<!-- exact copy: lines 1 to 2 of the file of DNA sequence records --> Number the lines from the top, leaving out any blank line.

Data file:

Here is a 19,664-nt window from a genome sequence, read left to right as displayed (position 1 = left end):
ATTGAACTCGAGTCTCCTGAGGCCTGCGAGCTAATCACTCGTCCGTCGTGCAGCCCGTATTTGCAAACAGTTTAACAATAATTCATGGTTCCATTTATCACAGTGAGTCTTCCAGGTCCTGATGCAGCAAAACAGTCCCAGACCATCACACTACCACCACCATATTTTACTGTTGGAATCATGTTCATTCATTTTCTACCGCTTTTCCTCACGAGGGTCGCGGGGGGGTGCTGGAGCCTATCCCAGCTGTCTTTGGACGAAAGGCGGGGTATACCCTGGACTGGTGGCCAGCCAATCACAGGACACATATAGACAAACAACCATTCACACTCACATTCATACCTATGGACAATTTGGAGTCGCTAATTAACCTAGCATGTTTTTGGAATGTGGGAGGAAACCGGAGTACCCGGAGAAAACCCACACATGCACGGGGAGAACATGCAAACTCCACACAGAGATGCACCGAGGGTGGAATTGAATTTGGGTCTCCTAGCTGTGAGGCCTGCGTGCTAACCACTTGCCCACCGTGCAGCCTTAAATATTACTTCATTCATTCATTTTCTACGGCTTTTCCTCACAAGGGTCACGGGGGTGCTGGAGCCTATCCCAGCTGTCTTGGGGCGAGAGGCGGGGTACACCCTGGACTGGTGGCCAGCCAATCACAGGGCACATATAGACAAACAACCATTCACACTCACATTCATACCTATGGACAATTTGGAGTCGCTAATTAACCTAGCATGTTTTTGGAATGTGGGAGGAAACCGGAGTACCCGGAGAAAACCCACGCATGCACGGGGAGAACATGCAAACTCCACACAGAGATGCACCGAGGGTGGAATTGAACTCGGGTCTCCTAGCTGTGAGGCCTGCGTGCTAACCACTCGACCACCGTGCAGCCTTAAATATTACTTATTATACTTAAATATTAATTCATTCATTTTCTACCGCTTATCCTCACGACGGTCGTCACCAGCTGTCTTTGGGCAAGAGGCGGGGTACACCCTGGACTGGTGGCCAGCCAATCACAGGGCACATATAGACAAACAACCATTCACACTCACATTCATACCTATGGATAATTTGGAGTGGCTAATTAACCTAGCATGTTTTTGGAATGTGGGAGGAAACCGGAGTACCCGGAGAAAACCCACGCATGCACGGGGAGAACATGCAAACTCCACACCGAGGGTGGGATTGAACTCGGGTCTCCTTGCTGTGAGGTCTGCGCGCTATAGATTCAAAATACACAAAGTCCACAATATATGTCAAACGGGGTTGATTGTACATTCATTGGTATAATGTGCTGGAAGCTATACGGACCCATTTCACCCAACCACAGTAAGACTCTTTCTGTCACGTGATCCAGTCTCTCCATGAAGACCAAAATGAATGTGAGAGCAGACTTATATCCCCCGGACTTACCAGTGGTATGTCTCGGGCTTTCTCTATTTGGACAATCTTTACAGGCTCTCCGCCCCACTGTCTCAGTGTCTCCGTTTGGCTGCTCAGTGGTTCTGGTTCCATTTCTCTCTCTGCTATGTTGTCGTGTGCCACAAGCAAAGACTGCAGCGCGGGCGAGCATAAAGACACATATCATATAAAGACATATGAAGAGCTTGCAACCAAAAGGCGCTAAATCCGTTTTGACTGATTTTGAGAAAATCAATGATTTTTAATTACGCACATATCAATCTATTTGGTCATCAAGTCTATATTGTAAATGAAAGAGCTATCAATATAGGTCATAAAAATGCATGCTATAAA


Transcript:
Here is a 19,664-nt window from a genome sequence, read left to right as displayed (position 1 = left end):
ATTGAACTCGAGTCTCCTGAGGCCTGCGAGCTAATCACTCGTCCGTCGTGCAGCCCGTATTTGCAAACAGTTTAACAATAATTCATGGTTCCATTTATCACAGTGAGTCTTCCAGGTCCTGATGCAGCAAAACAGTCCCAGACCATCACACTACCACCACCATATTTTACTGTTGGAATCATGTTCATTCATTTTCTACCGCTTTTCCTCACGAGGGTCGCGGGGGGGTGCTGGAGCCTATCCCAGCTGTCTTTGGACGAAAGGCGGGGTATACCCTGGACTGGTGGCCAGCCAATCACAGGACACATATAGACAAACAACCATTCACACTCACATTCATACCTATGGACAATTTGGAGTCGCTAATTAACCTAGCATGTTTTTGGAATGTGGGAGGAAACCGGAGTACCCGGAGAAAACCCACACATGCACGGGGAGAACATGCAAACTCCACACAGAGATGCACCGAGGGTGGAATTGAATTTGGGTCTCCTAGCTGTGAGGCCTGCGTGCTAACCACTTGCCCACCGTGCAGCCTTAAATATTACTTCATTCATTCATTTTCTACGGCTTTTCCTCACAAGGGTCACGGGGGTGCTGGAGCCTATCCCAGCTGTCTTGGGGCGAGAGGCGGGGTACACCCTGGACTGGTGGCCAGCCAATCACAGGGCACATATAGACAAACAACCATTCACACTCACATTCATACCTATGGACAATTTGGAGTCGCTAATTAACCTAGCATGTTTTTGGAATGTGGGAGGAAACCGGAGTACCCGGAGAAAACCCACGCATGCACGGGGAGAACATGCAAACTCCACACAGAGATGCACCGAGGGTGGAATTGAACTCGGGTCTCCTAGCTGTGAGGCCTGCGTGCTAACCACTCGACCACCGTGCAGCCTTAAATATTACTTATTATACTTAAATATTAATTCATTCATTTTCTACCGCTTATCCTCACGACGGTCGTCACCAGCTGTCTTTGGGCAAGAGGCGGGGTACACCCTGGACTGGTGGCCAGCCAATCACAGGGCACATATAGACAAACAACCATTCACACTCACATTCATACCTATGGATAATTTGGAGTGGCTAATTAACCTAGCATGTTTTTGGAATGTGGGAGGAAACCGGAGTACCCGGAGAAAACCCACGCATGCACGGGGAGAACATGCAAACTCCACACCGAGGGTGGGATTGAACTCGGGTCTCCTTGCTGTGAGGTCTGCGCGCTATAGATTCAAAATACACAAAGTCCACAATATATGTCAAACGGGGTTGATTGTACATTCATTGGTATAATGTGCTGGAAGCTATACGGACCCATTTCACCCAACCACAGTAAGACTCTTTCTGTCACGTGATCCAGTCTCTCCATGAAGACCAAAATGAATGTGAGAGCAGACTTATATCCCCCGGACTTACCAGTGGTATGTCTCGGGCTTTCTCTATTTGGACAATCTTTACAGGCTCTCCGCCCCACTGTCTCAGTGTCTCCGTTTGGCTGCTCAGTGGTTCTGGTTCCATTTCTCTCTCTGCTATGTTGTCGTGTGCCACAAGCAAAGACTGCAGCGCGGGCGAGCATAAAGACACATATCATATAAAGACATATGAAGAGCTTGCAACCAAAAGGCGCTAAATCCGTTTTGACTGATTTTGAGAAAATCAATGATTTTTAATTACGCACATATCAATCTATTTGGTCATCAAGTCTATATTGTAAATGAAAGAGCTATCAATATAGGTCATAAAAATGCATGCTATAAA